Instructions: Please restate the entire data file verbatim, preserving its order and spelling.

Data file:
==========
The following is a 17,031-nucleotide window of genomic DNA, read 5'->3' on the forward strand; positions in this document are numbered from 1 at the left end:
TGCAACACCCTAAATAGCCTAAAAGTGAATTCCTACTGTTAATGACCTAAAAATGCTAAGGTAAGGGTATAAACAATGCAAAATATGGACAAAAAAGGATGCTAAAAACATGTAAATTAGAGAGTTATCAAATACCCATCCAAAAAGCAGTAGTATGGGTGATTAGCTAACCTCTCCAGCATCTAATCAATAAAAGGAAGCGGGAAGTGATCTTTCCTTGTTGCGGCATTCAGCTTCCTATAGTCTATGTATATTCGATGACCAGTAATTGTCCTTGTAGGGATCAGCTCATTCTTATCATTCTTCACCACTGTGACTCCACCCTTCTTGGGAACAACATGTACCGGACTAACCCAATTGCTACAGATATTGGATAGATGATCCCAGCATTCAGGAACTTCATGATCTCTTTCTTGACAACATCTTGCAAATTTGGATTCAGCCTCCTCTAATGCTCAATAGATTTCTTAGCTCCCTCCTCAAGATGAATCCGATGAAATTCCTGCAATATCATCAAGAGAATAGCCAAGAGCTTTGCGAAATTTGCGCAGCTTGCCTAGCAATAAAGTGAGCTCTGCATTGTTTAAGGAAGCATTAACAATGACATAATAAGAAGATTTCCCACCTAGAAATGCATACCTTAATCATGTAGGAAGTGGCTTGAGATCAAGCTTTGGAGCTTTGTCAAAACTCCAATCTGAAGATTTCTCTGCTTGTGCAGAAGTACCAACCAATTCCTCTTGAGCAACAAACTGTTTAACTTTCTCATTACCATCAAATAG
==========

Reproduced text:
The following is a 17,031-nucleotide window of genomic DNA, read 5'->3' on the forward strand; positions in this document are numbered from 1 at the left end:
TGCAACACCCTAAATAGCCTAAAAGTGAATTCCTACTGTTAATGACCTAAAAATGCTAAGGTAAGGGTATAAACAATGCAAAATATGGACAAAAAAGGATGCTAAAAACATGTAAATTAGAGAGTTATCAAATACCCATCCAAAAAGCAGTAGTATGGGTGATTAGCTAACCTCTCCAGCATCTAATCAATAAAAGGAAGCGGGAAGTGATCTTTCCTTGTTGCGGCATTCAGCTTCCTATAGTCTATGTATATTCGATGACCAGTAATTGTCCTTGTAGGGATCAGCTCATTCTTATCATTCTTCACCACTGTGACTCCACCCTTCTTGGGAACAACATGTACCGGACTAACCCAATTGCTACAGATATTGGATAGATGATCCCAGCATTCAGGAACTTCATGATCTCTTTCTTGACAACATCTTGCAAATTTGGATTCAGCCTCCTCTAATGCTCAATAGATTTCTTAGCTCCCTCCTCAAGATGAATCCGATGAAATTCCTGCAATATCATCAAGAGAATAGCCAAGAGCTTTGCGAAATTTGCGCAGCTTGCCTAGCAATAAAGTGAGCTCTGCATTGTTTAAGGAAGCATTAACAATGACATAATAAGAAGATTTCCCACCTAGAAATGCATACCTTAATCATGTAGGAAGTGGCTTGAGATCAAGCTTTGGAGCTTTGTCAAAACTCCAATCTGAAGATTTCTCTGCTTGTGCAGAAGTACCAACCAATTCCTCTTGAGCAACAAACTGTTTAACTTTCTCATTACCATCAAATAG